Under the 2017 Tax Cuts and Jobs Act, Congress enacted a new Section 199A 20% profit deduction for owners of pass-through businesses, and which include Subchapter S corporations, LLCs, sole proprietorships, and even certain trusts. Section 199A is intended to provide a deduction to owners of these pass-through business entities who do not otherwise benefit from the new 21% flat tax Congress has given to corporations under the new tax law. While Section 199A is intended to benefit these generally smaller types of business entities and their owners, the new tax law is riddled with complexity and exceptions, and so that many well-meaning small business owners may not receive the deduction, or at least its full amount.
The new 20% profit pass-thru deduction has raised many questions from owners of rental real estate. Can owners of rental real estate qualify for this important deduction, and under what conditions?
The IRS released final regulations under Section 199A on January 18, 2019. On the same date, the IRS also issued Notice 2019-07 providing guidance on the applicability of the Section 199A deduction to rental real estate activities. In this notice, the IRS announced a “Safe Harbor” under which rental real estate enterprises would be treated as a “trade or business” for purposes of qualifying for the new Section 199A deduction. The new guidance importantly notes that if certain rental real estate activities do not fall within the scope of the new Safe Harbor, the activities may still qualify for the deduction if the activity otherwise can satisfy the general requirements of the new regulations.
For a rental real estate enterprise to qualify as a trade or business under this new announced Safe Harbor in Notice 2019-07, the following requirements must be met:
- Separate books and records must be maintained to reflect income and expenses for each rental real estate enterprise;
- For taxable years beginning prior to January 1, 2023, 250 or more hours of “rental services” must be performed each year with respect to the rental enterprise. For taxable years beginning after December 31, 2022, in any three of the five consecutive taxable years that end with the taxable year (or in each year for an enterprise held for less than five years), at least 250 hours of rental services must be performed annually with respect to the rental real estate enterprise; and
- The taxpayer must maintain contemporaneous records, including time reports, logs, or similar documents, regarding the following: (i) hours of all services performed; (ii) description of all services performed; (iii) dates on which such services were performed; and (iv) who performed the services (this “contemporaneous records” requirement does not apply to tax years beginning prior to January 1, 2019).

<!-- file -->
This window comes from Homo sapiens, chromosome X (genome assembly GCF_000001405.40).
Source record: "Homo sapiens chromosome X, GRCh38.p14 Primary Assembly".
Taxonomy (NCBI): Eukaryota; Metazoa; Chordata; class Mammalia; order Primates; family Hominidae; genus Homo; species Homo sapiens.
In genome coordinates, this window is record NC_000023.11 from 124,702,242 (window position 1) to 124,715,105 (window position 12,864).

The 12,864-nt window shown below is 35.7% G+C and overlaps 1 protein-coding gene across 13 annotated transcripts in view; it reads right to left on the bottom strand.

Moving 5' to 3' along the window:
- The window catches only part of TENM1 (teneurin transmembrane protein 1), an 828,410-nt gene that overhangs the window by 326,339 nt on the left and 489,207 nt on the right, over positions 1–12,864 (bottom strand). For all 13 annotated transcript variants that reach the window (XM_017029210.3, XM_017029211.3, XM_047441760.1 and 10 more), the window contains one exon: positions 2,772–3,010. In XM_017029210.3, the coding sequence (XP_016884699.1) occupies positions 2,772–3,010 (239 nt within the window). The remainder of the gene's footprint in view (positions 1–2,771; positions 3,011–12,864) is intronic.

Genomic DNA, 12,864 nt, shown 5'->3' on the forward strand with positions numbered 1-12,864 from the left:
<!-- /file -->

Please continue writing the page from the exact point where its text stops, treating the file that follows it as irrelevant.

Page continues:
For purposes of the Safe Harbor, “rental services” include (i) advertising to rent or lease the real estate; (ii) negotiating and executing leases; (iii) verifying information contained in prospective tenant applications; (iv) collection of rent; (v) daily operation, maintenance, and repair of the property; (vi) management of the real estate; (vii) purchase of materials; and (viii) supervision of employees and independent contractors. Importantly, the guidance provides that qualifying rental services may be performed not only by owners but also by employees, agents, and/or independent contractors of the owners.
There are exceptions and exclusions under this new announced Safe Harbor for rental real estate activities under Section 199A. For example, the guidance states that real estate used by a taxpayer as his residence, and real estate leased under a “triple net lease” (where the tenant is required to pay taxes, fees, and insurance, and to be responsible for maintenance activities for a property in addition to rent and utilities), are specifically not subject to the Safe Harbor.
The new Safe Harbor announced by the IRS provides helpful guidance now to owners of rental real estate. Some owners may find the 250-hour requirement to be challenging, although hours of rental-related activity can include not only those of the owner, but also all rental-related hours of employees, agents, and also independent contractors of the enterprise. Finally, if rental activity does not come within the specific requirements of the Safe Harbor, the IRS has announced that the activity may seek to otherwise establish itself as a qualifying trade or business under the final regulations for purposes of the Section 199A deduction.
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